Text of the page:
A fascinating & fresh account from the '60s.
    Stacia, glad that you enjoyed it. Wow. She went through a lot.
    "There is no peace that cannot be found in the present moment." - Tasha Tudor

  3. #13
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    Jul 2012
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    Central Virginia
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    While I didn't mind reading Immortal Life of Henrietta Lacks, I too agree that much of it was boring! It does contain a lot of important info as well, though, so that made it worthwhile. We got to hear Rebecca Skloot speak at our campus the year we read that book, and that was interesting. Since Lacks originated from VA, and the HeLa cell line is stored at our medical campus, there is also a lot of local relevance. I think helped make it more compelling for me when reading. She just needed a good edit for some sections!

    I had time for one more "fun read" last week, so I read The Agatha Christie Book Club. Don't laugh! I almost didn't, because I was afraid it would be WAYYY too over the top. It wasn't actually bad, though--esp. if you don't have very high expectations to begin with. The premise was fun--the mystery was based on a real event in Agatha Christie's own life, and while the "sleuthing" wasn't always believable, it was a fun ride. I may actually read one or more of the subsequent books in the series next time I need a bit of "brain candy"!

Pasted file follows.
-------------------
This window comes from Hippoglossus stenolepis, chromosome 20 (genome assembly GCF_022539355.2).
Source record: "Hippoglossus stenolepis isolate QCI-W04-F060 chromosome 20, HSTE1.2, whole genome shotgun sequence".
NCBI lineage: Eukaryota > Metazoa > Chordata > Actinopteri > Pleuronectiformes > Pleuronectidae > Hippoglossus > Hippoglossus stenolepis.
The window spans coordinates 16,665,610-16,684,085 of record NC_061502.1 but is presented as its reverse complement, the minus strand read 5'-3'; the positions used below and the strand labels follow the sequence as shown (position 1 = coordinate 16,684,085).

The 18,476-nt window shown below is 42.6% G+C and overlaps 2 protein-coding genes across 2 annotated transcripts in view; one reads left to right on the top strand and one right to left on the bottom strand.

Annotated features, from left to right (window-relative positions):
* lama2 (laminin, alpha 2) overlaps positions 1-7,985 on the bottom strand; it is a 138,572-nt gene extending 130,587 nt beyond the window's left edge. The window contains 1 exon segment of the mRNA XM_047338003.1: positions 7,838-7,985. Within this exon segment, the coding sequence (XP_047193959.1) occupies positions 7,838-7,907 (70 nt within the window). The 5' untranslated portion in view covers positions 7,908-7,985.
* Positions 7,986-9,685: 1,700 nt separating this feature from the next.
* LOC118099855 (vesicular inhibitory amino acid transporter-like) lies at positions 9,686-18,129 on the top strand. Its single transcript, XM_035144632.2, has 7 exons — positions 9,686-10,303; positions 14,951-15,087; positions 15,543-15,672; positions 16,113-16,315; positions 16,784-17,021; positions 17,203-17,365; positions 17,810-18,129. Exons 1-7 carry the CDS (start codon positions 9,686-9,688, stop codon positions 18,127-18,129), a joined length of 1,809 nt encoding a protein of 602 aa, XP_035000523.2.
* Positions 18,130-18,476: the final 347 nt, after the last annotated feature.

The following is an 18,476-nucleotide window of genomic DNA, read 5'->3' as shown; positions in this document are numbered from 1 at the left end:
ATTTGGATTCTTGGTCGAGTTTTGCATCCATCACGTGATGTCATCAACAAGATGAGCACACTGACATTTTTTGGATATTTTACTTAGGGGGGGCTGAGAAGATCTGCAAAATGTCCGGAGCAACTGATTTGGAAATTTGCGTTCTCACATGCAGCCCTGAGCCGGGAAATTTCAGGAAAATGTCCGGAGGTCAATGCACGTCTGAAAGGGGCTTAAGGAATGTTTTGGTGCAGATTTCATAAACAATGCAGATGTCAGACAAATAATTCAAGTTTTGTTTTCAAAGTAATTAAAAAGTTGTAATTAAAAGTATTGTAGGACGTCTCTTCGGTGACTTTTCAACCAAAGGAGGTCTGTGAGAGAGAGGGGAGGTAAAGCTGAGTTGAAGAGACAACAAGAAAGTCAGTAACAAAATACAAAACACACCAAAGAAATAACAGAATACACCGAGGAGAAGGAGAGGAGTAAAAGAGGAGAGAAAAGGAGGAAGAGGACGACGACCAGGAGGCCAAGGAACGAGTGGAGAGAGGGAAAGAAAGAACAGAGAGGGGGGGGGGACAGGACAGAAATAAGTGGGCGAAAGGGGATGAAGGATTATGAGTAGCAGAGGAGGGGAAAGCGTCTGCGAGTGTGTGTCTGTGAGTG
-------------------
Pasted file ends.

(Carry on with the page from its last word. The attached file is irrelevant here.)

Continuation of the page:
Meanwhile, I'm still plugging through The City and the City. You guys, I need to stop complaining about this book--I'm sorry! But it just drags on and on...if I didn't *have* to read it for work, I would definitely have tossed it aside by now (actually, I would never have picked it up in the first place!) I've decided as of today that I'm going to skim the rest. I can't take it any more! Ok--I promise not to mention this book again.
    Mama of two lovely ladies: Carina (10) & Madelyn (9).

  4. #14
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    Feb 2007
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    MO
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    Quote Originally Posted by Vicki P in VA View Post
    I had time for one more "fun read" last week, so I read The Agatha Christie Book Club. Don't laugh! I almost didn't, because I was afraid it would be WAYYY too over the top. It wasn't actually bad, though--esp. if you don't have very high expectations to begin with. The premise was fun--the mystery was based on a real event in Agatha Christie's own life, and while the "sleuthing" wasn't always believable, it was a fun ride. I may actually read one or more of the subsequent books in the series next time I need a bit of "brain candy"!